Tuesday, June 03, 2008

2008-06-03 Search Protocol Sufficiency Challenges Recognized; Testability Required

In a May 29, 2008 opinion in Victor Stanley, Inc. v. Creative Pipe, Inc. 2008 WL 2221841, 3 (D.Md. 2008) Judge Grimm acknowledges that challenges to eDiscovery protocol adequacy may be made by a party. Of course, it does help know how to challenge, which in turn speaks to counsel core competency (assisted by expert testimony) in making the assertion.

Nevertheless, Judge Grimm sums it up in one sentence in noting that "all keyword searches are not created equal" and acknowledges that a test of any assertion of adequacy must be made.

Excerpt from the decision:

"First, the Defendants are regrettably vague in their description of the seventy keywords used for the text-searchable ESI privilege review, how they were developed, how the search was conducted, and what quality controls were employed to assess their reliability and accuracy. While it is known that M. Pappas (a party) and Mohr and Schmid (attorneys) selected the keywords, nothing is known from the affidavits provided to the court regarding their qualifications for designing a search and information retrieval strategy that could be expected to produce an effective and reliable privilege review. As will be discussed, while it is universally acknowledged that keyword searches are useful tools for search and retrieval of ESI, all keyword searches are not created equal; and there is a growing body of literature that highlights the risks associated with conducting an unreliable or inadequate keyword search or relying exclusively on such searches for privilege review. Additionally, the Defendants do not assert that any sampling was done of the text searchable ESI files that were determined not to contain privileged information on the basis of the keyword search to see if the search results were reliable. Common sense suggests that even a properly designed and executed keyword search may prove to be over-inclusive or under-inclusive, resulting in the identification of documents as privileged which are not, and non-privileged which, in fact, are. The only prudent way to test the reliability of the keyword search is to perform some appropriate sampling of the documents determined to be privileged and those determined not to be in order to arrive at a comfort level that the categories are neither over-inclusive nor under-inclusive. There is no evidence on the record that the Defendants did so in this case. Rather, it appears from the information that they provided to the court that they simply turned over to the Plaintiff all the text-searchable ESI files that were identified by the keyword search Turner performed as non-privileged, as well as the non-text searchable files that Monkman and M. Pappas' limited title page search determined not to be privileged."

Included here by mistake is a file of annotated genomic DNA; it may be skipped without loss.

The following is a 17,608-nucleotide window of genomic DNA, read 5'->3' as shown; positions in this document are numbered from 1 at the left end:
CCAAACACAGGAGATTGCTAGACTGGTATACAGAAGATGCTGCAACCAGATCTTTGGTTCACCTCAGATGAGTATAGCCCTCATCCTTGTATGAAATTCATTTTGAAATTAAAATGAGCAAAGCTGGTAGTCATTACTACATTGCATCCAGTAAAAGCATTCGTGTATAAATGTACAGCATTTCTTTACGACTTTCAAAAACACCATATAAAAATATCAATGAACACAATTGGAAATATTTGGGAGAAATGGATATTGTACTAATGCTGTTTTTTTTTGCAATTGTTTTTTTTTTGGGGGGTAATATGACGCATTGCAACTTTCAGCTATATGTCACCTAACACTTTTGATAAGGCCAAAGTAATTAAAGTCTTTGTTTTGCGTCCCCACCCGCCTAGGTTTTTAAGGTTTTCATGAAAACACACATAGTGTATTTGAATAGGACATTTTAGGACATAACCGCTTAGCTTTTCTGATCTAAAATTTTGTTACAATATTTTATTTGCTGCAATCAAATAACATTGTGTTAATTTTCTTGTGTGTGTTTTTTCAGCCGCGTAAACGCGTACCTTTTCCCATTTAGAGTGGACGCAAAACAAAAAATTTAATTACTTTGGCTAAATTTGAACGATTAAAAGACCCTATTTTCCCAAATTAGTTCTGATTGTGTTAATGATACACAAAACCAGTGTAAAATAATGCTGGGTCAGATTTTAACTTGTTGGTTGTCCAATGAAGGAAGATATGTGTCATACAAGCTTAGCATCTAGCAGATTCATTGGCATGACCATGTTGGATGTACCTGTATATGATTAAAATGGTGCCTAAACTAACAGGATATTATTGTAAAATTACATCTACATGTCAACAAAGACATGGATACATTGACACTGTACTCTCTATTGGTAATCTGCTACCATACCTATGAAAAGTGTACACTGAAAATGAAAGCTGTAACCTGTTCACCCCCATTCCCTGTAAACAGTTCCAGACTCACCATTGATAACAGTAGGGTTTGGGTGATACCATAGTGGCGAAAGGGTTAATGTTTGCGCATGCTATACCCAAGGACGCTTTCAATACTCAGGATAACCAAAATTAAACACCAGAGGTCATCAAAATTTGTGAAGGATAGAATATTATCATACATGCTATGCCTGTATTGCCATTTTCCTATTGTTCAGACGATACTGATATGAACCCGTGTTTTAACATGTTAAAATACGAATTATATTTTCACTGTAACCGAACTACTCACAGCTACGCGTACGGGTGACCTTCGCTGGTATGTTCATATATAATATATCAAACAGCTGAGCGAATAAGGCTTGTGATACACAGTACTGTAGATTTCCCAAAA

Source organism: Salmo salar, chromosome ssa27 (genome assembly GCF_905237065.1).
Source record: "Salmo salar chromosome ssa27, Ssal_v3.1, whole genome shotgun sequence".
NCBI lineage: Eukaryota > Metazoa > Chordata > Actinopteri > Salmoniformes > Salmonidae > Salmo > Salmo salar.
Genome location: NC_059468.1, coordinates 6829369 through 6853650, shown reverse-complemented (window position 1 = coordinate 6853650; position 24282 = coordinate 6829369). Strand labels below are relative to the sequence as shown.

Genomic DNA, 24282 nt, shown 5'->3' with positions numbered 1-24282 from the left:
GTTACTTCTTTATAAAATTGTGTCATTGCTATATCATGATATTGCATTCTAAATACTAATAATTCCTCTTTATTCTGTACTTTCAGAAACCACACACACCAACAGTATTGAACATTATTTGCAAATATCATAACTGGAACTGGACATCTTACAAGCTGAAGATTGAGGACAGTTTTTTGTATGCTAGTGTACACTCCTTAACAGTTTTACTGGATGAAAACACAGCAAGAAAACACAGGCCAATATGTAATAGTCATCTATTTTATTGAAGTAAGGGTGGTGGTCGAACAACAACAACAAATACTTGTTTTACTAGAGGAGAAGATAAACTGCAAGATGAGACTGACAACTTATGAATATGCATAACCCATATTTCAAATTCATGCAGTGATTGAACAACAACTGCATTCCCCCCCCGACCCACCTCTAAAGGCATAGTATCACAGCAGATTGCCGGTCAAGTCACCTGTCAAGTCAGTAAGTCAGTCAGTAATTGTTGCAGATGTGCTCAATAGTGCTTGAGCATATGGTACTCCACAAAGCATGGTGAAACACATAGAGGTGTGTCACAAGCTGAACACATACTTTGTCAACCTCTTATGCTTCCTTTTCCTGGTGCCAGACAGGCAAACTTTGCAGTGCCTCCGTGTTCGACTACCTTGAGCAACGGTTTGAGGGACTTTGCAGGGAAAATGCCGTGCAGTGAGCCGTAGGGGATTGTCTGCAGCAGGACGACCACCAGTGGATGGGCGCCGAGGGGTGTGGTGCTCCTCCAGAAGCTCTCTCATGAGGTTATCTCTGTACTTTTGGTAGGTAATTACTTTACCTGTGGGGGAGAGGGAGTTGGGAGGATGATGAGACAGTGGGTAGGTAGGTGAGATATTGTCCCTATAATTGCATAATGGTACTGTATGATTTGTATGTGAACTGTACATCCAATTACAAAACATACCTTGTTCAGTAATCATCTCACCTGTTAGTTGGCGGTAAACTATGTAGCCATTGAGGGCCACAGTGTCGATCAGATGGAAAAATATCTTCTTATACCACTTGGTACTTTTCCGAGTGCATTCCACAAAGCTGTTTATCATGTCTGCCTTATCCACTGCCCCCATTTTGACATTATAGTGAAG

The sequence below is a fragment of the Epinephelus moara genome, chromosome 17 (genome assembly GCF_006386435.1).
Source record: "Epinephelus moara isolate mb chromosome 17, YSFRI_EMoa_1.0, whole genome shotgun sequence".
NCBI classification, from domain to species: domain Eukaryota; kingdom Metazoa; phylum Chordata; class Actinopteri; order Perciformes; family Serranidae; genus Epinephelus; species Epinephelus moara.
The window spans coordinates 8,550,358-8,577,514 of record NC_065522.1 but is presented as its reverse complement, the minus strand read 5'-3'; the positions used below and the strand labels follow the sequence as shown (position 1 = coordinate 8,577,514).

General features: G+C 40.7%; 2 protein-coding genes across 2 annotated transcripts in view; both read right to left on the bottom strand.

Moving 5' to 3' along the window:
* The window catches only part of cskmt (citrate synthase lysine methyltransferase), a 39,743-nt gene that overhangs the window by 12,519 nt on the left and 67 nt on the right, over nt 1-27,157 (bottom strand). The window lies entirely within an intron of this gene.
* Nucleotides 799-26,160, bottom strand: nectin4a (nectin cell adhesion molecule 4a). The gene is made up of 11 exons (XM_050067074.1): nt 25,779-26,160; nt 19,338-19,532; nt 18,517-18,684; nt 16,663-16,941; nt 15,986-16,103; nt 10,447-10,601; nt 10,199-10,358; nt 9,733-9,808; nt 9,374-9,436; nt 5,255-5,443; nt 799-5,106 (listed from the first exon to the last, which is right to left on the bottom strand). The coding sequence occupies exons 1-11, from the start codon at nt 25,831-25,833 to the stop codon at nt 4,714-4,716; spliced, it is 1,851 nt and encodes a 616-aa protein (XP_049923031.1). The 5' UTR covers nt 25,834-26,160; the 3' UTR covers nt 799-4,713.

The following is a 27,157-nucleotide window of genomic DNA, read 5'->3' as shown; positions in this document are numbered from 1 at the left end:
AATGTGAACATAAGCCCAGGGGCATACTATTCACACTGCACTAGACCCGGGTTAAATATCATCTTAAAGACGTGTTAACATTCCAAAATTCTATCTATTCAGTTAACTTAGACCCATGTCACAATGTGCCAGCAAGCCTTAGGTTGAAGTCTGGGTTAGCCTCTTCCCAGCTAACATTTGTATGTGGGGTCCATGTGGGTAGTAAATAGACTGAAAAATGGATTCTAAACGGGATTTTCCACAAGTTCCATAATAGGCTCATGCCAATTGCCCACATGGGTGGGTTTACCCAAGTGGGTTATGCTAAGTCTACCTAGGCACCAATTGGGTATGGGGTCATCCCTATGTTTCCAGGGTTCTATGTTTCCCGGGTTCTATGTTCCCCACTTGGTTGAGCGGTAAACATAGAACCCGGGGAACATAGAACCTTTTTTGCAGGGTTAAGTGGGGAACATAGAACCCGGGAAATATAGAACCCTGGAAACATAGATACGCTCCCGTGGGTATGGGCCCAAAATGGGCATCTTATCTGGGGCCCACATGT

No comments: